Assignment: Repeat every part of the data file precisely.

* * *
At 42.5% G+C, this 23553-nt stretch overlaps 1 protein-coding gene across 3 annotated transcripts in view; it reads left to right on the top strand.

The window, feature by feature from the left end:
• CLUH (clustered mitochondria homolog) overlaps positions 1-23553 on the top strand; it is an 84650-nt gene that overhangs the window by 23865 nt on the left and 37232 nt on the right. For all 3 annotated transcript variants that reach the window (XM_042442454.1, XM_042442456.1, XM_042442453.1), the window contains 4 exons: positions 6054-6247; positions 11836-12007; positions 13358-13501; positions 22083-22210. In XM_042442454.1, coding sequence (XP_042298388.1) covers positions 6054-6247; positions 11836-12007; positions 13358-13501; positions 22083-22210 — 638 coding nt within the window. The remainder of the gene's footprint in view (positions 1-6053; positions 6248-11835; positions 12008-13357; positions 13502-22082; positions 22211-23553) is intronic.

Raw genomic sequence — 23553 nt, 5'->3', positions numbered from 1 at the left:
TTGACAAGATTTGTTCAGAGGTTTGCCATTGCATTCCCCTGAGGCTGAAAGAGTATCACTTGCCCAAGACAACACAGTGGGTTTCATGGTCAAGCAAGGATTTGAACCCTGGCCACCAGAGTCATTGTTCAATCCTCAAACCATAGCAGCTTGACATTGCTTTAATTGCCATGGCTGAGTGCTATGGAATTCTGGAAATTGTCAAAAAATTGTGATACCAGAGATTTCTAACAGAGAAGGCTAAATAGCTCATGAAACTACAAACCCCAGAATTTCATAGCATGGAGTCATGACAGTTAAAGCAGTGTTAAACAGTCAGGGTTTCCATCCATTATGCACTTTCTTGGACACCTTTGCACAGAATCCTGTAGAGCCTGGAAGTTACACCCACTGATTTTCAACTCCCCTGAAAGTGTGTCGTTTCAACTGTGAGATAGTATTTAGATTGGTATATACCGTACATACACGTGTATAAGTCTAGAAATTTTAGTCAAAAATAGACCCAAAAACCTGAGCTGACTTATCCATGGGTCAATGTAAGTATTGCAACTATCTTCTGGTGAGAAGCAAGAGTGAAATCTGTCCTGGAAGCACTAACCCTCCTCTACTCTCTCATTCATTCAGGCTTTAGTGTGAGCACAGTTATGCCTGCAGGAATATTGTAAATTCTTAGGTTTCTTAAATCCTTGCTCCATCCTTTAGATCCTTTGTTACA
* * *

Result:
At 42.5% G+C, this 23553-nt stretch overlaps 1 protein-coding gene across 3 annotated transcripts in view; it reads left to right on the top strand.

The window, feature by feature from the left end:
• CLUH (clustered mitochondria homolog) overlaps positions 1-23553 on the top strand; it is an 84650-nt gene that overhangs the window by 23865 nt on the left and 37232 nt on the right. For all 3 annotated transcript variants that reach the window (XM_042442454.1, XM_042442456.1, XM_042442453.1), the window contains 4 exons: positions 6054-6247; positions 11836-12007; positions 13358-13501; positions 22083-22210. In XM_042442454.1, coding sequence (XP_042298388.1) covers positions 6054-6247; positions 11836-12007; positions 13358-13501; positions 22083-22210 — 638 coding nt within the window. The remainder of the gene's footprint in view (positions 1-6053; positions 6248-11835; positions 12008-13357; positions 13502-22082; positions 22211-23553) is intronic.

Raw genomic sequence — 23553 nt, 5'->3', positions numbered from 1 at the left:
TTGACAAGATTTGTTCAGAGGTTTGCCATTGCATTCCCCTGAGGCTGAAAGAGTATCACTTGCCCAAGACAACACAGTGGGTTTCATGGTCAAGCAAGGATTTGAACCCTGGCCACCAGAGTCATTGTTCAATCCTCAAACCATAGCAGCTTGACATTGCTTTAATTGCCATGGCTGAGTGCTATGGAATTCTGGAAATTGTCAAAAAATTGTGATACCAGAGATTTCTAACAGAGAAGGCTAAATAGCTCATGAAACTACAAACCCCAGAATTTCATAGCATGGAGTCATGACAGTTAAAGCAGTGTTAAACAGTCAGGGTTTCCATCCATTATGCACTTTCTTGGACACCTTTGCACAGAATCCTGTAGAGCCTGGAAGTTACACCCACTGATTTTCAACTCCCCTGAAAGTGTGTCGTTTCAACTGTGAGATAGTATTTAGATTGGTATATACCGTACATACACGTGTATAAGTCTAGAAATTTTAGTCAAAAATAGACCCAAAAACCTGAGCTGACTTATCCATGGGTCAATGTAAGTATTGCAACTATCTTCTGGTGAGAAGCAAGAGTGAAATCTGTCCTGGAAGCACTAACCCTCCTCTACTCTCTCATTCATTCAGGCTTTAGTGTGAGCACAGTTATGCCTGCAGGAATATTGTAAATTCTTAGGTTTCTTAAATCCTTGCTCCATCCTTTAGATCCTTTGTTACA